At the beginning of the film “Obvious Child,” 27-year-old Donna (Jenny Slate) tells her best friend Nellie (Gaby Hoffman) that she looks like “a lez who just got back from Birthright.” She was clearly talking about me and my friends, although the look is not actually about sexual orientation or sexual identity, and some of us have complicated feelings about Birthright. But there’s something in this movie about Jewish femininity, Jewish women’s sexual bodies and, ultimately, sexual politics.
I spoke with several women who felt themselves and their loved ones reflected in this basically lovely—although very white—romantic comedy affectionately known as “The Abortion Movie.” Some small spoilers are below, but I promise that many pleasant surprises still await you if you haven’t seen it yet.
“As someone who is Jewish and has had an abortion, it was a powerful film for me beyond the incredible humor. I was just so moved by the way Jenny Slate played a real person who relates to her Judaism, sort of, but also doesn’t allow her faith to impede her decision-making. Her choice was one that she felt free to make—I imagine some of that came from her Judaism/Jewish background. The way I looked at her, particularly her relationship with her mother, was informed by my own relationship with my Jewish mother. While we were so scared our mothers would be disappointed or angry in our choices, I think we both knew deep down that they had instilled in us the value of trusting ourselves and valuing our own independence.”
I also went to see the movie with my parents. In the car ride home, it was my dad who pointed out that making Donna a Jewish character also made it relevant that Max (Jake Lacy) was Christian. “He’s so Christian, it’s like he knows Santa personally,” Donna protests after she first meets him.
Becca, 24, wants to be friends with Donna. (And no, following Jenny Slate on Twitter doesn’t count.) She says:
“I felt like, in a really great way and to its credit, the movie doesn’t deal at all with the question of, ‘Oh, no, should Donna date Max if he’s not Jewish?’ It’s somewhat similar to the way Donna doesn’t feel obliged in any way to consult Max about her decision to end the pregnancy. It’s her pregnancy, it’s her life, and she is independent. Whether or not she ends up with Max at the end is totally incidental, even though he’s cute and sweet. He really grew on me—at first I was like, who is this vanilla businessman bro, but he totally won me over. The movie is intentionally and consciously, I think, not about settling down for life and choosing a potential life partner and whether that person should be Jewish or not. It’s far more about the messiness of life and not having your life together.”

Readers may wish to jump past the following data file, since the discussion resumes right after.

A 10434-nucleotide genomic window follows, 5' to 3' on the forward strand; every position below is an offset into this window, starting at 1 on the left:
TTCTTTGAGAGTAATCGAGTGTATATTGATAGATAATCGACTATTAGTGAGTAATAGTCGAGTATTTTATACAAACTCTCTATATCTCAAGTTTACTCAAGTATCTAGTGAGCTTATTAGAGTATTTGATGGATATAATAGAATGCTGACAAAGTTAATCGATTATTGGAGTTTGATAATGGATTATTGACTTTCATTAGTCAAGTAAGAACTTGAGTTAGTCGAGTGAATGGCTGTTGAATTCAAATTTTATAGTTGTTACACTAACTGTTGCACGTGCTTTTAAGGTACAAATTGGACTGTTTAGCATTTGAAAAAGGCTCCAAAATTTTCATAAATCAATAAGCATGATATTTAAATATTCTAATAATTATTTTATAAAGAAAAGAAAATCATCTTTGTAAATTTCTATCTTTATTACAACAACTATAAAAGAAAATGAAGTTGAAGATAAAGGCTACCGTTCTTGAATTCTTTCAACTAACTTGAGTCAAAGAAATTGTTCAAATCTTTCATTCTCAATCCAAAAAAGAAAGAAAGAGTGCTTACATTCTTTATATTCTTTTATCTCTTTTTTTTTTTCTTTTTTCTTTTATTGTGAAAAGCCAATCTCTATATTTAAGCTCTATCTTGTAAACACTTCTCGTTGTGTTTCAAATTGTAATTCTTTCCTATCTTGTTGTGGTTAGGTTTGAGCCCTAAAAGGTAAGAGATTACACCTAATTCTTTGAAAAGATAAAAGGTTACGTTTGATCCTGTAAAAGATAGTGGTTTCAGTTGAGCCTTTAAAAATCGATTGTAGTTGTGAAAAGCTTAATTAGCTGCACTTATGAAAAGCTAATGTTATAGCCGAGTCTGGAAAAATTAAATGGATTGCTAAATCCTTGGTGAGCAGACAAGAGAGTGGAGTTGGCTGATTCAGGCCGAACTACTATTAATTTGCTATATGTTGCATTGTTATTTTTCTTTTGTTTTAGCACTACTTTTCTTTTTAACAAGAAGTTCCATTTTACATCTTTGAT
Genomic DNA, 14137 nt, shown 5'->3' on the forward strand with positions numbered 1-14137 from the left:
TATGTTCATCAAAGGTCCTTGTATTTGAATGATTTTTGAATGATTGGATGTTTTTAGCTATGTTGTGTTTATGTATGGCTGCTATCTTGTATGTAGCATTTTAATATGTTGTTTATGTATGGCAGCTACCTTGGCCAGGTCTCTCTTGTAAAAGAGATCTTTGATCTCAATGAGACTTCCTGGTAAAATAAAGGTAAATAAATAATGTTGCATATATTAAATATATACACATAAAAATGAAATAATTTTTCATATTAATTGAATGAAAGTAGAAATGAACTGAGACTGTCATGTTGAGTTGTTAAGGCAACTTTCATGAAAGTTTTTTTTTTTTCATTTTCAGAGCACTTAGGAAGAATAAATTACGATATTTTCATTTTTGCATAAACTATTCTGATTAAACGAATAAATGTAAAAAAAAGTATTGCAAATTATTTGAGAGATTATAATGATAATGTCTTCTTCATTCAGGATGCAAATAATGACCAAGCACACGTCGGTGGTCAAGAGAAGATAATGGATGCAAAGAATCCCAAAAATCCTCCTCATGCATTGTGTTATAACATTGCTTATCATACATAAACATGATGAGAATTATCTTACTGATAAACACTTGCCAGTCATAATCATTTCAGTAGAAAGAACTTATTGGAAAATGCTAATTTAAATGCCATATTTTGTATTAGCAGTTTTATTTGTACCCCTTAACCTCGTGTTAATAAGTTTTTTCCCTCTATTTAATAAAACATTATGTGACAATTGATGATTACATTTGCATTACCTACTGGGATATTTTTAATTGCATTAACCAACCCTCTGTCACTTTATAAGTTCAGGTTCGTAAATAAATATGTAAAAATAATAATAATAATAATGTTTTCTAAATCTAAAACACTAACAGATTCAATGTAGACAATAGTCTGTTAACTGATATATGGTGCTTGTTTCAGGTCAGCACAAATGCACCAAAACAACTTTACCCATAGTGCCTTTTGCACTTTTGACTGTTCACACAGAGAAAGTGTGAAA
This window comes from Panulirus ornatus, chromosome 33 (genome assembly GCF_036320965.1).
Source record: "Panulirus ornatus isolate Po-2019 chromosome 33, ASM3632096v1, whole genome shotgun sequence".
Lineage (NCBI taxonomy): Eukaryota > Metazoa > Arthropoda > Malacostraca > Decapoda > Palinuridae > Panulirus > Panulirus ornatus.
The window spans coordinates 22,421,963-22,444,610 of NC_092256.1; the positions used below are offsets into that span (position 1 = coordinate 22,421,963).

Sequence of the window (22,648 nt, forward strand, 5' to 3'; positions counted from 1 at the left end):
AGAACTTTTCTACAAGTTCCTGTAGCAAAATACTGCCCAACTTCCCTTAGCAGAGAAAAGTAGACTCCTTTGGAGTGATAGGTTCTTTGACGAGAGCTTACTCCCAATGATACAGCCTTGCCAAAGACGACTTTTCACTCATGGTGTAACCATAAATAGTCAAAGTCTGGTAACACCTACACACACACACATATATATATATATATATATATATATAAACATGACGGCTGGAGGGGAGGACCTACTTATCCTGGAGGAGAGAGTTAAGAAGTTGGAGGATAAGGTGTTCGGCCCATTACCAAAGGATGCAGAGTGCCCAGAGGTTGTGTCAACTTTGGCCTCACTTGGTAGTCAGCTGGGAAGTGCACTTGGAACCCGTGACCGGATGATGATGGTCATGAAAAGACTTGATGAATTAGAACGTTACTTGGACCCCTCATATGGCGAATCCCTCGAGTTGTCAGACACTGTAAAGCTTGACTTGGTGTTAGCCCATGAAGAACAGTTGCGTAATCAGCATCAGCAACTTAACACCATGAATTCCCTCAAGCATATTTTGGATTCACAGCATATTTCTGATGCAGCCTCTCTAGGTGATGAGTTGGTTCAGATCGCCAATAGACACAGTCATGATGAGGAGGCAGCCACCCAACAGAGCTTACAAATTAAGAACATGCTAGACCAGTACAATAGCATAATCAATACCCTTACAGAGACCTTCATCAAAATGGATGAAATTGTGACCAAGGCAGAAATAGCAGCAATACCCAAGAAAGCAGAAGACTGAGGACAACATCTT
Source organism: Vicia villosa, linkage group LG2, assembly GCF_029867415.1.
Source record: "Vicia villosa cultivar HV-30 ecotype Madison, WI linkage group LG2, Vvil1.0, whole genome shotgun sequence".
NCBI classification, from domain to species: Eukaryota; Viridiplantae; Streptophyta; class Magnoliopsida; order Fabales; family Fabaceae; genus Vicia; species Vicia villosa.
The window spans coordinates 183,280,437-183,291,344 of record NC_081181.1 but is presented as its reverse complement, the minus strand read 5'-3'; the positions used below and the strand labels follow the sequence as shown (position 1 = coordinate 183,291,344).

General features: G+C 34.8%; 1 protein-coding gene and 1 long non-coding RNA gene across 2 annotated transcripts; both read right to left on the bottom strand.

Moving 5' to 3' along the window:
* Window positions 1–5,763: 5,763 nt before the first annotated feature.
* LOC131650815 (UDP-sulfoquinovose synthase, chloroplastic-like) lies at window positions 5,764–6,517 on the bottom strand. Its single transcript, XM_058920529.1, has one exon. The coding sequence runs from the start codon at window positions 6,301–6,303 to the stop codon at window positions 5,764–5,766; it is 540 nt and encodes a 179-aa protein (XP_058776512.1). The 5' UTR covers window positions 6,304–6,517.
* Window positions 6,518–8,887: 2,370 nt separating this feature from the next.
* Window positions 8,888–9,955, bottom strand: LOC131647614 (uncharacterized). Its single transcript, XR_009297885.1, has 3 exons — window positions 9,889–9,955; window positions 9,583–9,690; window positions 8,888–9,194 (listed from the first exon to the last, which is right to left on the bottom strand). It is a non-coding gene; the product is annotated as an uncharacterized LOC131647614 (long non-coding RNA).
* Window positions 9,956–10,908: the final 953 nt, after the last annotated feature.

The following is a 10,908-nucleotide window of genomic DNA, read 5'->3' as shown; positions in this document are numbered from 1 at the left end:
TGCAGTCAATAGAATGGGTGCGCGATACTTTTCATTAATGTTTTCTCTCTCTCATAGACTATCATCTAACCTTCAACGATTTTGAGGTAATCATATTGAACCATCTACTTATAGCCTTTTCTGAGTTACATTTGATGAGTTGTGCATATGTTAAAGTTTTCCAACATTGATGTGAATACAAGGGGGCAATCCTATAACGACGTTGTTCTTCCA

Having Donna and Max represent such different religious perspectives gets to the heart of the Christian family values anti-choice policies sweeping the country, without actually lifting a political finger.
Maryse, 26, found this aspect quite compelling. She says:
“The movie sets up Max to be a really square, potentially conservative foil to Donna’s other friends. I almost feel badly for judging him so much. His haircut, his clothes, the fact that he was in business school all seemed really opposite to Donna’s grungy, hipster, liberal friends. When he walks out of her comedy show toward the end of the movie, I wasn’t sure if it was because he was upset that she was having an abortion or what. I thought he’d be so conservative.”
In the end, perhaps the movie helps create space that’s more complicated, or perhaps hopeful, for Christians and Jews alike.
Stephanie, 28, got nervous at the beginning of the film. She says:
“I was wary, though laughed hard, when Donna says about Max, ‘He’s like a Christmas tree, and I’m the menorah at the top that burns the whole thing down.’ For me, this joke conjured the stereotype of Jews as flaming baby killing, sexually free liberals and Christians as the opposite. I think the ‘hippie Jew and conservative Christian’ juxtaposition is silly and tired because it overlooks the fact that many Christians are pro-choice, pro-sex and pro-birth control, and that Jews are not de-facto liberal. But Max proved to be much deeper than this particular Jew expected, and so I think ultimately the movie challenged the stereotypical Jewish versus Christian positioning with regard to abortion.”
The writer and director Gillian Robespierre and her shining star Jenny Slate are both Jewish themselves. Jenny Slate is actually from Massachusetts! She grew up in Milton and went to Columbia College, just like me, and we were on campus together for the 2003-04 school year. (Here’s a recent JewishBoston.com interview with her that features more insights into the film.)
But back to the movie for one more minute. The title track is also from a Jew—Paul Simon’s “Obvious Child” repeats the question, “Why deny the obvious child?” In a surprisingly apolitical film about a highly politicized issue, here’s a subtle message that I personally find subversive and appealing: Why deny Donna her abortion? It’s so obviously what she wants.
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